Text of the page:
8 Things to Know About Low Birth Weight Babies

8 Things to Know About Low Birth Weight Babies

According to the Lucile Packard Children’s Hospital at Stanford, over 8% of all babies born in the U.S.A. each year have low birth weight.
The number is increasing, potentially because of the rise of multiple births.
Developing countries have much higher incidences of babies with low birth weight.
While it might be scarier to have a baby at low birth weight and care for him or her, there aren’t many differences in your day-to-day care of your newborn baby.
However, family members of a low birth weight baby need to be extra watchful to ensure the baby stays healthy.

  1. What Do We Mean by Low Birth Weight Baby?

Low birth weight is defined by the World Health Organization as a birth weight of an infant of 2,499 g or less,
regardless of gestational age(the number of weeks of pregnancy). Low birth weight babies look smaller than other babies of normal birth weight.
Ahead of low birth weight baby may appear to be bigger than the rest of the body, and he or she often looks thin with not much body fat.
A low birth weight baby might be healthy even though he or she is small, but a low birth weight baby can also have many serious health issues.

  1. What are The Types of Low Birth Weight Babies?

8 Things About Low Birth Weight Babies

There are three categories of a low birth weight baby:

Low birth weight baby: A baby weighs less than 2500 grams.

Very low birth weight baby: A baby weighs less than 1500 grams.

Extremely low birth weight baby: A baby weighs less than 1000 grams.

  1. What Causes Low Birth Weight Babies?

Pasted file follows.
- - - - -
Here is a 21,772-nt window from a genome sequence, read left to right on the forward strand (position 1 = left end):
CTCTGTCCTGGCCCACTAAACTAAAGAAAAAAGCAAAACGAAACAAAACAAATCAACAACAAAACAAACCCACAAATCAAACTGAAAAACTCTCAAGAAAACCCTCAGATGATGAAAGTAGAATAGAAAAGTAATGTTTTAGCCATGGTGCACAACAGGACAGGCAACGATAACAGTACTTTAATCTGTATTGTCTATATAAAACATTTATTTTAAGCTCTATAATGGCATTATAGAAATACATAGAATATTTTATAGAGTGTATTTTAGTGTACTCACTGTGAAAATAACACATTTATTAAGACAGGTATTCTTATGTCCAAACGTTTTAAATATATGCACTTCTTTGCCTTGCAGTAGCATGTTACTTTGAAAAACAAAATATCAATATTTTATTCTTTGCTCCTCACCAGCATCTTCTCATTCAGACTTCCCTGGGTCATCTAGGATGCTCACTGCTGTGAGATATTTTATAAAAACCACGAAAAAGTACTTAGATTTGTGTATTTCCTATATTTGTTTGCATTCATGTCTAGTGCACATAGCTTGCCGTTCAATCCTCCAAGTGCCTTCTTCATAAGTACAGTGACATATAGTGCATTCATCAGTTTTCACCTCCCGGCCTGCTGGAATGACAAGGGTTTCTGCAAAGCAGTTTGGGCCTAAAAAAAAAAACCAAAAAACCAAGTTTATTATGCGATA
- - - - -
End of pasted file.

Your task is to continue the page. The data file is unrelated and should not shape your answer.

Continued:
Babies are born small for two main reasons:
The primary cause of low birth weight baby is premature birth (being born too early), being born before 37-week gestation.
Being born early means a baby has less time in the mother’s uterus (the mother’s womb) to grow and gain weight.
Most of a baby’s weight is gained during the latter part of pregnancy.

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Low Birth Weight Babies

The other cause of low birth weight is intrauterine growth restriction.
This happens when a baby does not grow well during pregnancy because of problems with the placenta, the mother’s health, or the baby’s condition.

Also, there are some other conditions can cause your baby to be born with low birth weight,
such as problems with the birth mother’s placenta, complications with the birth mother’s pregnancy, birth defects, and poor maternal nutrition,
maternal drug or alcohol abuse, or incomplete prenatal care can also raise your risk of having a baby with low birth weight.

  1. Are There Any Other Factors Causing Low Birth Weight?

There are other factors that can contribute to the risk of having a baby with low birth weight:

  • Race – African-American babies are twice as likely to have low birth weight as Caucasian babies.
  • Mother’s age – Teen mothers (especially younger than 15) have a much higher risk of having a baby with low birth weight.
  • Multiple births – Multiple births babies are at increased risk of low birth weight because they often are premature.
  • Mother’s health – Babies of mothers who are exposed to drugs, alcohol, and cigarettes are more likely to have a low birth weight.
  • Lower socioeconomic status mother, who is having a baby, are more likely to have poorer pregnancy nutrition,
    insufficient prenatal care, and pregnancy complications.

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  1. How is Low Birth Weight Diagnosed?